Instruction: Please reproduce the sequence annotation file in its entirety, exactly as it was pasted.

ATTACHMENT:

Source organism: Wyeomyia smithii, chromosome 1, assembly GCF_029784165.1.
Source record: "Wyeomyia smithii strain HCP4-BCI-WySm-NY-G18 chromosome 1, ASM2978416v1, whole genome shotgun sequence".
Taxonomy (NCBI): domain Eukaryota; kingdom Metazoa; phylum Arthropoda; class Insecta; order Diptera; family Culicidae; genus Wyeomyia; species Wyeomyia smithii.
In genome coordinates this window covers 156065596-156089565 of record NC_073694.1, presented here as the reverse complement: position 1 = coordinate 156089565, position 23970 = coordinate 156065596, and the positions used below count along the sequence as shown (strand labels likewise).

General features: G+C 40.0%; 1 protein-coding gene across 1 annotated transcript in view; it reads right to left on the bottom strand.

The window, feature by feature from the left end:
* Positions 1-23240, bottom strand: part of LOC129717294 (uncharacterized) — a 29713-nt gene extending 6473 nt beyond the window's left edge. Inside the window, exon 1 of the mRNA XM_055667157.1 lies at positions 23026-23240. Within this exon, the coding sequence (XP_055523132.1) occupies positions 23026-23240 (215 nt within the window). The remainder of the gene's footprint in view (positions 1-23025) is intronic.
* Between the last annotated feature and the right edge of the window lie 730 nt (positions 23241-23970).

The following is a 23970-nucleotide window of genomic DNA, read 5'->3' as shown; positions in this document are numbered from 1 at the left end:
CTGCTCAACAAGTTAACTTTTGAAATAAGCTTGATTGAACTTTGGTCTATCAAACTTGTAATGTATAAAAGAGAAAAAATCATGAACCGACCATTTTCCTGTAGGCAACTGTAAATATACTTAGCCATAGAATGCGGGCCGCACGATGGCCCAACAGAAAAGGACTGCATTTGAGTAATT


Source organism: Wyeomyia smithii, chromosome 1, assembly GCF_029784165.1.
Source record: "Wyeomyia smithii strain HCP4-BCI-WySm-NY-G18 chromosome 1, ASM2978416v1, whole genome shotgun sequence".
Taxonomy (NCBI): domain Eukaryota; kingdom Metazoa; phylum Arthropoda; class Insecta; order Diptera; family Culicidae; genus Wyeomyia; species Wyeomyia smithii.
In genome coordinates this window covers 156065596-156089565 of record NC_073694.1, presented here as the reverse complement: position 1 = coordinate 156089565, position 23970 = coordinate 156065596, and the positions used below count along the sequence as shown (strand labels likewise).

General features: G+C 40.0%; 1 protein-coding gene across 1 annotated transcript in view; it reads right to left on the bottom strand.

The window, feature by feature from the left end:
* Positions 1-23240, bottom strand: part of LOC129717294 (uncharacterized) — a 29713-nt gene extending 6473 nt beyond the window's left edge. Inside the window, exon 1 of the mRNA XM_055667157.1 lies at positions 23026-23240. Within this exon, the coding sequence (XP_055523132.1) occupies positions 23026-23240 (215 nt within the window). The remainder of the gene's footprint in view (positions 1-23025) is intronic.
* Between the last annotated feature and the right edge of the window lie 730 nt (positions 23241-23970).

The following is a 23970-nucleotide window of genomic DNA, read 5'->3' as shown; positions in this document are numbered from 1 at the left end:
CTGCTCAACAAGTTAACTTTTGAAATAAGCTTGATTGAACTTTGGTCTATCAAACTTGTAATGTATAAAAGAGAAAAAATCATGAACCGACCATTTTCCTGTAGGCAACTGTAAATATACTTAGCCATAGAATGCGGGCCGCACGATGGCCCAACAGAAAAGGACTGCATTTGAGTAATT